What is the difference?

‘Counselling’ and ‘psychotherapy’ can be used interchangeably. They both seek to bring about change and increased awareness of your situation. However, they are slightly different in a number of ways.

The level of training for the practitioner

Counselling qualifications can be achieved faster than psychotherapy qualifications – sometimes in just two or three years. Therefore, counselling and psychotherapy have different lengths (and depths) of training.

The length of treatment for the client

Counselling may be shorter than psychotherapy. ‘Time-limited counselling’ can be just four to six sessions, whereas psychotherapy is longer, sometimes continuing over a number of years, allowing for the deeper nature of the work. Psychotherapy also works specifically with the unconscious, aiming to make it conscious – allowing us to be more as we choose to be.

My approach to therapy?

A combination of both practices

For these reasons, and because of the range of training and qualifications I have, I use the term ‘therapy’, bridging the two practices and working with a combination of both.

A space to be seen and heard

My philosophy is therapy provides a space for you to be heard, because you have a need – and a right – to be seen and heard. By doing this, we have the opportunity to be our true selves.

This is a simplistic view of what therapy provides, but it underpins what I believe to be the essence of it. I see therapy as the time to come into contact with yourself through the presence of another (the therapist) who is focussed on you and has your best interests at heart.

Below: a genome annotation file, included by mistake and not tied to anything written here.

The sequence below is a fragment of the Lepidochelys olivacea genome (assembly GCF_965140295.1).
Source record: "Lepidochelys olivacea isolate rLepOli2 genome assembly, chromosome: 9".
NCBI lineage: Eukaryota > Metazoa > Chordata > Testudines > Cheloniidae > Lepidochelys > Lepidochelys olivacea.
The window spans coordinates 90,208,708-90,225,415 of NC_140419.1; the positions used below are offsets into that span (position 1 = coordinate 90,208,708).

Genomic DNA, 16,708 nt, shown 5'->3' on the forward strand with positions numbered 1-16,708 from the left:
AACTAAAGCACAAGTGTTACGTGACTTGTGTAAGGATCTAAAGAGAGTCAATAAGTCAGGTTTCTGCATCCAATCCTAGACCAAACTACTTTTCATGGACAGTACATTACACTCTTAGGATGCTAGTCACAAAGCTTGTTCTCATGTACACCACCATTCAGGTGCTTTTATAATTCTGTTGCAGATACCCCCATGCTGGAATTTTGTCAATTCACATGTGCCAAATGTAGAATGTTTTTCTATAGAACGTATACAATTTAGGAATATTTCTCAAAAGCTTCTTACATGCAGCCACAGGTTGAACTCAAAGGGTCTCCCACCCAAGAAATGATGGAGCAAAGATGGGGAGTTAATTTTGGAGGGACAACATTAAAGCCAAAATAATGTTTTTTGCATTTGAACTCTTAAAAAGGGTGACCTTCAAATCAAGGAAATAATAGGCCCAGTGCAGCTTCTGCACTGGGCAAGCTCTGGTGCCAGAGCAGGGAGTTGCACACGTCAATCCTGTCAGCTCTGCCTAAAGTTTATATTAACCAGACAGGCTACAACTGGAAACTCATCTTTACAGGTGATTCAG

This creates a ‘containing’ space in which you discover your own answers, understand yourself more fully and come to conclusions about the struggles that bring you into therapy.

Individual therapy – finding yourself

I believe one’s sense of self has firm roots in early relationships and the attachments created in this fundamental time of development i.e. in early childhood. Studies of infant attachment show the impact of the parent-child relationship on the infant; at some level, whether conscious or unconscious, these early experiences are remembered. This becomes a familiar way to live, even when it no longer serves or fits us, and even seems to damage us or others.

Low self-esteem, depression, difficulty with intimacy and other emotional experiences can be altered when we can make sense of why they are present in the first place. With heightened awareness, we have a choice. Change is possible and we can go forward with a better sense of ourselves and our ability to be in this world.

Couples therapy – a place to communicate

For couples, the emphasis on being heard is often pivotal. Communication between a couple can be complicated, stuck, or largely absent. I work with the dynamics of my couples as well as considering each individual’s family history to understand what roles are being recreated – helpfully or unhelpfully.

Couples find the presence of a therapist can help them say what feels risky or difficult. It can provide a means of learning how to communicate better. It can help the couple rediscover one another, It can be a time to reflect on their shared journey and reassess what needs to happen for the couple to move forward, either together or separately.

Therapy is a confidential and professional relationship. The focus is on you and your experience in the world, with your therapist accompanying you along the journey.